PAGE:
Modestep play the IceCold gig strung-up between two mountains and live to tell the tale

Modestep have performed what can only be described as one of the scariest looking gigs ever - precariously perched on a net between two cliffs in New Zealand.

More specifically, the once in a lifetime show was performed at Cecil Peak in Queenstown, which just happens to be 6,500 feet above sea level and accessible only by helicopter. 

The crazy show is the latest installment in Jägermeister’s annual IceCold Gig, with previous endeavours enlisting the likes of Bullet For My Valentine.

Music Manager at Jägermeister UK, Tom Carson had this to say on the event, “The gig is our annual embodiment of the bold, adventurous, spirit of Jägermeister, inspired by the perfect chilled shot serve of -18°C. It’s a big challenge for a band to perform in the freezing cold, never mind whilst suspended at 6,500 feet. Modestep blew us all away with an energetic and fearless performance - luckily they didn’t call us out on the lack of a dressing room either!” 

Swinging between two mountains is no mean feat and requires a fair amount of engineering nous to pull off such a stunt. Luckily, people have been trying to kill themselves in the pursuit of extreme sports for years and it was a space net, developed for base-jumping, that was deployed as the stage.

The space net was handmade in Utah especially for Jägermeister and took 210 hours to create. Rigged from the cliff edge, the space net created a unique, suspended platform on which Modestep performed. To reach their unusual stage, Josh and Pat had to zip-line over a sheer drop.  

We got chatting with Modestep frontman Josh Friend on such a unique opportunity and the upcoming album,

So whose idea was it to play a gig suspended between two mountains? You were insured right?

“Jager approached us with the idea earlier on in the year, we’ve had some mental ideas over the years but they definitely topped us here.”

Let's get the obvious one out of the way. Anyone in the Modestep crew scared of heights who was perhaps not consulted beforehand?

“Pat was terrified of heights, but I think this did a good job of helping him overcome it. He didn’t tell any of us that he was scared of heights until a few weeks before, holding it down for the squad!”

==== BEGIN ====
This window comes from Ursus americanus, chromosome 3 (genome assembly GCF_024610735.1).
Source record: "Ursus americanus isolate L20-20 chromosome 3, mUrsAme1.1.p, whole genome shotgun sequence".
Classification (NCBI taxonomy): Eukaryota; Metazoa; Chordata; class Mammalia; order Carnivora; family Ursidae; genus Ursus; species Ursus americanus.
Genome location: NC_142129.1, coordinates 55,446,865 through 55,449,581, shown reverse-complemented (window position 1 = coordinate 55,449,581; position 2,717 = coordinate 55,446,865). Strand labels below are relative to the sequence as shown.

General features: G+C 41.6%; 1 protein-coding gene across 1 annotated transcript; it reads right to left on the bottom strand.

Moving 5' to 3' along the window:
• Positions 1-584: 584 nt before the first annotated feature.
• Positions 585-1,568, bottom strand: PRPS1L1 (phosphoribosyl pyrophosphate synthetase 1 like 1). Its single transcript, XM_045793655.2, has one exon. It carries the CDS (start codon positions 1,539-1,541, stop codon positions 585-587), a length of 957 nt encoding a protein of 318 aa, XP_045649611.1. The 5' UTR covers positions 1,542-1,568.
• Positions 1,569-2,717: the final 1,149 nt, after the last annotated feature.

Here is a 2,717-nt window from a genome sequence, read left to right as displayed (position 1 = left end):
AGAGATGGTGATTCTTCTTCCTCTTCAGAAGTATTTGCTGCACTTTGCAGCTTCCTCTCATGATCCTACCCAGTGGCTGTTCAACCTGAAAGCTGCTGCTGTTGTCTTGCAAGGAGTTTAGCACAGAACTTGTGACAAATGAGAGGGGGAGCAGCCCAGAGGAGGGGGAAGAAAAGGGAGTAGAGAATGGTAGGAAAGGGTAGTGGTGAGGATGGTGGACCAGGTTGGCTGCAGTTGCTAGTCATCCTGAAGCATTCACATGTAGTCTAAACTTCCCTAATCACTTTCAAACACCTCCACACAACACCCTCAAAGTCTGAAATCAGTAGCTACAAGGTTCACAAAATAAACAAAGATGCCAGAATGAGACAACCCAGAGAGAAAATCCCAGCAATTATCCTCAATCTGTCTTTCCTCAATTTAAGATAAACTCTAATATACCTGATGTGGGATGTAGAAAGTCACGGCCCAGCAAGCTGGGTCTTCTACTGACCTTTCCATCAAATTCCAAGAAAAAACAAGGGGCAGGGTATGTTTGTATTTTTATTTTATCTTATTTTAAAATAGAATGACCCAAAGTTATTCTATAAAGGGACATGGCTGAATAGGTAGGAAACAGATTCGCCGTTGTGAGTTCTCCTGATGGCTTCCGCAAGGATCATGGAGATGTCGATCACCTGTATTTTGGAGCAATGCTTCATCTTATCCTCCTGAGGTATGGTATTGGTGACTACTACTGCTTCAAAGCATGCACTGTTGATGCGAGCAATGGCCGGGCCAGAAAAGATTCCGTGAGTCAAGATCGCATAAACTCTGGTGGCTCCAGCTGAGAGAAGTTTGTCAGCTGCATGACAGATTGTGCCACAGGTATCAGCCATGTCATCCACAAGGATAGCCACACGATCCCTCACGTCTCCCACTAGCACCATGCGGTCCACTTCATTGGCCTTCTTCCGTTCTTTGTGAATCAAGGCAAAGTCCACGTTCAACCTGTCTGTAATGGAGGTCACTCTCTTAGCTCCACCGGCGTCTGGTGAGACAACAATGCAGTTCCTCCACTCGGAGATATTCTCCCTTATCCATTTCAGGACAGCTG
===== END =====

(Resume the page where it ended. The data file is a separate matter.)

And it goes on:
Did you need to do any special training for performing on the space net?

“We had a day in London where we got to play around and see how it behaved, but not with our instruments. Then the day we got to NZ we tried with our instruments and the plastic riser that had been built for us to stand on snapped in half. Lucky we got to try it out in a warehouse before trying it up the mountain!”

Was there anything you did differently with your live setup for this show?

“We actually built a completely new live show rig to make this show happen. Everything had to happen off-stage (off the net) so it meant being able to control everything without accessing any rack gear or a laptop. Lots of MIDI mapping and Cat5 conversations going on. 

“It’s actually helped us massively for our future live shows as this new system is far more rugged and easy to set up than our last live show.”

You've had some lineup changes over the years, with Tony leaving the band most recently. How much of an impact has this had on your live performances and the band as a whole?

“Since Tony left we’ve been working on a much more electronic version of our live show. Lots more live synths, triggering of bass sounds and I even pick up a bass to cover some of the missing guitar parts. 

“We’re still developing the show, and should have something exciting to show everyone really soon.”

It's been awhile since we last spoke to you in Future Music magazine. Are there any major gear updates in your studio (software and hardware)? 

“Our studio has mainly stayed the same, we’ve moved to a new location with much better acoustic treatment which has done us wonders. Things have moved further in the box now, I even have a portable setup that I tour around with a little Apogee One, a Sub Pac, Audeze Headphones and an Aston mic. 

“It’s amazing the level of quality we can get recording on the road these days, and even mix and master without ever having to reference back in the studio.”

Your new album is coming out soon, did you take a new approach to the recording compared to London Road?

“This album is a lot more based around good vibes and club presence. London Road was a conceptual record which we are so proud of. This time we’re going back to our roots, using everything we learned with London Road and applying it to the vibes that we created on our first record, Evolution Theory. So far, it’s sounding like my favourite Modestep record.”


Modestep’s new single, Higher, is out on November 13th 2017 and you can pre-save the track on Spotify now. 

Simon Arblaster
Video Producer & Reviews Editor

I take care of the reviews on MusicRadar and Future Music magazine, though can sometimes be spotted in front of a camera talking little sense in the presence of real musicians. For the past 30 years, I have been unable to decide on which instrument to master, so haven't bothered. Currently, a lover of all things high-gain in the guitar stakes and never one to resist churning out sub-standard funky breaks, the likes of which you'll never hear.

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